Bob McKenzie has announced that the NHL All-Star Game is finally changing a very tired format. Notice the use of the word "game" in that sentence. The All-Star weekend has been a lot of fun in recent years, until Sunday hits and players put on the laziest display of hockey ever in a game that ends 19-16 or something like that. I don't know anyone who's sat through the full game in years.
The NHL has tried revamping the game with a variety of moves. The switch to North America vs. the World in the late 90s was interesting for a year or two. Same with the fantasy draft, in which players selected other players, a change brought in four seasons ago. Even that format got tired though. The first year, there was excitement over the Sedins being split up, over Phil Kessel going last. By the one in Ottawa, the draft was predictable. Zdeno Chara picked every Bruins player, Daniel Alfredsson picked every Senators player, Chara avoided Canucks, and Alfie avoided Maple Leafs. Last year, the most exciting part was Kessel being traded for Tyler Seguin.
So once again, the NHL changes up the format. This year, they're introducing a 3-on-3 mini-game format. The idea is that each division gets an 11-player team -- nine skaters (presumably 6 F, 3 D) and two goalies. There would be a 20-minute 3-on-3 game between the two divisions in each conference, with the winners going on to play in the finals. The winning team would get $1-million split between them, which would be a lot for someone like me, but might not be as interesting to all-star calibre NHLers.
So will it work? McKenzie points out a couple things: first, that 20 minutes of 3-on-3 could be a lot. It's a lot of fun for five minutes, but will quadrupling it make the novelty wear out quickly? The other question is if players will actually try. I know we won't be seeing shot blocks or big hits (we rarely see them in 3-on-3 OT anyway to be honest), but will we see anyone skating in top gear? This format got the approval of the NHLPA, but as McKenzie pointed out, don't mistake that for the players loving the idea. The ASG isn't supposed to wear them out, and 3-on-3 has already been called a bag skate by a notable Sens captain. One thing is for certain though: lots of people will tune in to this year's game to see how it turns out. For the NHL, getting people to tune in to Sunday's game will be a big win.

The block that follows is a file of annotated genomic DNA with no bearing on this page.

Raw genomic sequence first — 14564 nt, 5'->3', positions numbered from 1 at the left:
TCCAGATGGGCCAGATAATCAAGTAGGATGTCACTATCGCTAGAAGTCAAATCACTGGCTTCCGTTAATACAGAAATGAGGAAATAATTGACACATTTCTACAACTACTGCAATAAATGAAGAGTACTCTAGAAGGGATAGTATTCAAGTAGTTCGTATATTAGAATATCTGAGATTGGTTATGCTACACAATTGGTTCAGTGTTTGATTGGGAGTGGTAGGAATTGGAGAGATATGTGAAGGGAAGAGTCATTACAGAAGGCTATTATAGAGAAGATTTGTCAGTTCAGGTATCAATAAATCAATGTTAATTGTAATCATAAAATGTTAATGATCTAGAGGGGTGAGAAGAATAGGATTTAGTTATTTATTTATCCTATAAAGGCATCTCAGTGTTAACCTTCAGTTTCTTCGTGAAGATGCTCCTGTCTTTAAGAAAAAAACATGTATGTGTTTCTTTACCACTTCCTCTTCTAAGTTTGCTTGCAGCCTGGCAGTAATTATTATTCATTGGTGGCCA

For now though, the fun lies in selecting the teams. Who would your picks be for the Atlantic, given that there are six forwards, three defencemen, and two goalies? Here are my picks:
Goalies: Carey Price is a given. Most years, Tuukka Rask would also be, but he's off to an uncharacteristically bad start (which is sinking my fantasy team). That opens up a spot for someone else. Petr Mrazek has shone in Detroit, but he's still splitting games with Jimmy Howard. No, my pick is the impressive start from James Reimer. He's declared himself Toronto's #1 goalie, and a .930 save percentage through 12 starts on a team as untalented as the Leafs is impressive. Plus, if every team gets a rep, he's easily the best one Toronto can provide. Verdict: Carey Price, James Reimer
Defencemen: This one's pretty easy in my mind. Erik Karlsson is second in the division in points among all skaters, P.K. Subban is one off Karlsson's pace, and Victor Hedman isn't far behind them. Andrei Markov also deserves some love, but you gotta spread out the team reps. Montreal's already got a goalie, and (spoiler alert) will have a forward too. I'd like to see whoever's coaching this team troll the league by sending out Karlsson-Subban-Hedman as a unit at some point too. Verdict: , P.K. Subban, Victor Hedman
Forwards: David Krejci gets in because he leads the division in points right now. Plus, he's pretty good at hockey. Max Pacioretty and Steven Stamkos lead the division in goals, so they're also locks. i'd love to put in Bobby Ryan or Mark Stone (both T-6th in points), or Kyle Turris (T-3rd in goals), but there are three spots left on this team and three teams without a rep. The Sabres send Ryan O'Reilly, their points leader and a player who likely won't be injured when the game happens unlike Evander Kane. (Though O'Reilly could get slammed for his drunk driving offence by then, in which case Tyler Ennis or Jack Eichel could fill in admirably). The Red Wings send Henrik Zetterberg, their points leader, though I'd love to see Dylan Larkin go on a tear and claim that spot for himself. Lastly, the Panthers send the only guy they can - the ageless Jaromir Jagr, who somehow has 14 points in 16 games at 43 years old. Verdict: David Krejci, Max Pacioretty, Steven Stamkos, Ryan O'Reilly, Henrik Zetterberg, Jaromir Jagr
So here's how I'd break it down:
Looks pretty good to me. Have a better lineup? Let us know in the comments!